In the PNNOnline (April 19, 2005) article, "Nonprofit Professionals Turn to Planned Giving to Raise Critical Funding," results of a survey by Blackbaud, Inc., a leading provider of software designed for nonprofit organizations, showed that 37% of those who registered for Blackbaud's free online seminar "How to Make Planned Giving Work for You" found "cultivating planned gifts" to be their biggest challenge and that 68% now have a dedicated planned giving officer. Obviously, the survey group was far from being representative of the nonprofit sector as a whole, but the article shed some interesting information.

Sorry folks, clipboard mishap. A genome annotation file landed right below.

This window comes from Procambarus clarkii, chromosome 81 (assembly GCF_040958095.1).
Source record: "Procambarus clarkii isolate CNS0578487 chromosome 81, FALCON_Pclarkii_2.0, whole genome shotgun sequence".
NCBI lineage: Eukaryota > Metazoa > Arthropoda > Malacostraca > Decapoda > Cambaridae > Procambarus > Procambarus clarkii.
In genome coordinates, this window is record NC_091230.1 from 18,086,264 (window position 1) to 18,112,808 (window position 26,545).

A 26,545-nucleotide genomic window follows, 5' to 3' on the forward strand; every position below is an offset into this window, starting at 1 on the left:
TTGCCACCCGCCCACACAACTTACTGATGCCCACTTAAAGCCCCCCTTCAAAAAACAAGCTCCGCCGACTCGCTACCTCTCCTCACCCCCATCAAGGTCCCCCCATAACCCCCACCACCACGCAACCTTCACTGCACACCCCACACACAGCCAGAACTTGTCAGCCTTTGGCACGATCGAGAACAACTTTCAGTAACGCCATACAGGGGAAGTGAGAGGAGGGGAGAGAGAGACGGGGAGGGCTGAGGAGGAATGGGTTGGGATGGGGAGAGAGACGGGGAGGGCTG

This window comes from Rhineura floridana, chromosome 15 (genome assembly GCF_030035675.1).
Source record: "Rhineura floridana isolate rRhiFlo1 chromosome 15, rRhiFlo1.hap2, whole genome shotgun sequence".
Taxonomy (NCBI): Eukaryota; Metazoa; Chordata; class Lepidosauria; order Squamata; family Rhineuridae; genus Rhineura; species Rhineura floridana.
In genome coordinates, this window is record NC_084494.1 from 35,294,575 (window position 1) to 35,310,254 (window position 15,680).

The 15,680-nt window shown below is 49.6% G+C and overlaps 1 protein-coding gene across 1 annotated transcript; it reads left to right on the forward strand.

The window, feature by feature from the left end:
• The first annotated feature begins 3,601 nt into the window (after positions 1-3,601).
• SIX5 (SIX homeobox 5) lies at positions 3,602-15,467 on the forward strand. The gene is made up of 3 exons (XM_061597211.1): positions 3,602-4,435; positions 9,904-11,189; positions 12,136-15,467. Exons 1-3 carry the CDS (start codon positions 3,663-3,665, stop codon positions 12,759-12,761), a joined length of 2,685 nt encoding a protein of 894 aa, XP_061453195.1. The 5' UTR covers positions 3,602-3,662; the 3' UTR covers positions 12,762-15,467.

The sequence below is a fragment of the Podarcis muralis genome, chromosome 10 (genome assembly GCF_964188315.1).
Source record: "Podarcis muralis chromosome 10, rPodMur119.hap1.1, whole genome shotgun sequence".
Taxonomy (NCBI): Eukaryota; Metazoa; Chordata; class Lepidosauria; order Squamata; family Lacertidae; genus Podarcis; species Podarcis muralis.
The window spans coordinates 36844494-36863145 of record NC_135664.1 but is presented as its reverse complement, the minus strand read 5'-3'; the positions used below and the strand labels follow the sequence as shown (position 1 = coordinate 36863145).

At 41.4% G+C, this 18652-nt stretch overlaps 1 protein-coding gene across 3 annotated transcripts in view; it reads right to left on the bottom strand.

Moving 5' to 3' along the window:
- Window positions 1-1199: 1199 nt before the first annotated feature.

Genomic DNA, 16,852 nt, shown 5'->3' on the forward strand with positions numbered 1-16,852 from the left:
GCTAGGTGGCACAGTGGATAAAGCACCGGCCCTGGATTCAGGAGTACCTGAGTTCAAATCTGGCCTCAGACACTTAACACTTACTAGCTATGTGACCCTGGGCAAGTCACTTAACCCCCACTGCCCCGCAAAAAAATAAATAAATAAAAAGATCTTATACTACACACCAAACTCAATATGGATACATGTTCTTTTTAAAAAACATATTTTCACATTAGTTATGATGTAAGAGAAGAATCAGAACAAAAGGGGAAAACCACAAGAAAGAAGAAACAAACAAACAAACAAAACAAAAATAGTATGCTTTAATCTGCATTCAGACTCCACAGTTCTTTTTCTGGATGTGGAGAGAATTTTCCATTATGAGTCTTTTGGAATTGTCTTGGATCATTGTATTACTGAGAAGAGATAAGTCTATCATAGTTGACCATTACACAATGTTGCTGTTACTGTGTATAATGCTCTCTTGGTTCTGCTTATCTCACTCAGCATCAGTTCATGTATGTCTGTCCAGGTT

Blackbaud CEO Robert J. Sywolski asserted that bequests account for 9% of individual giving, totaling more than $21 billion in donations. Moreover, according to a study by Paul Schervish and John Havens of Boston College Social Research Institute, about $6 trillion of the $41 trillion expected to be transferred by baby boomers through 2052 is expected to be donated to charities. "Planned giving is likely to be one of the vehicles through which much of these donations are made."
Planned giving is an important component of even basic development programs. Nonprofit organizations that have not developed some sort of planned giving strategy are losing a valuable source of potential funds. I suggest that organizations inform themselves of the basics, examine wht comparably situated organizations are doing, assess their own abilities to engage in a planned giving strategy, map out a plan, and get started. Check the following link from the National Committee on Planned Giving: "Starting a Planned Giving Program."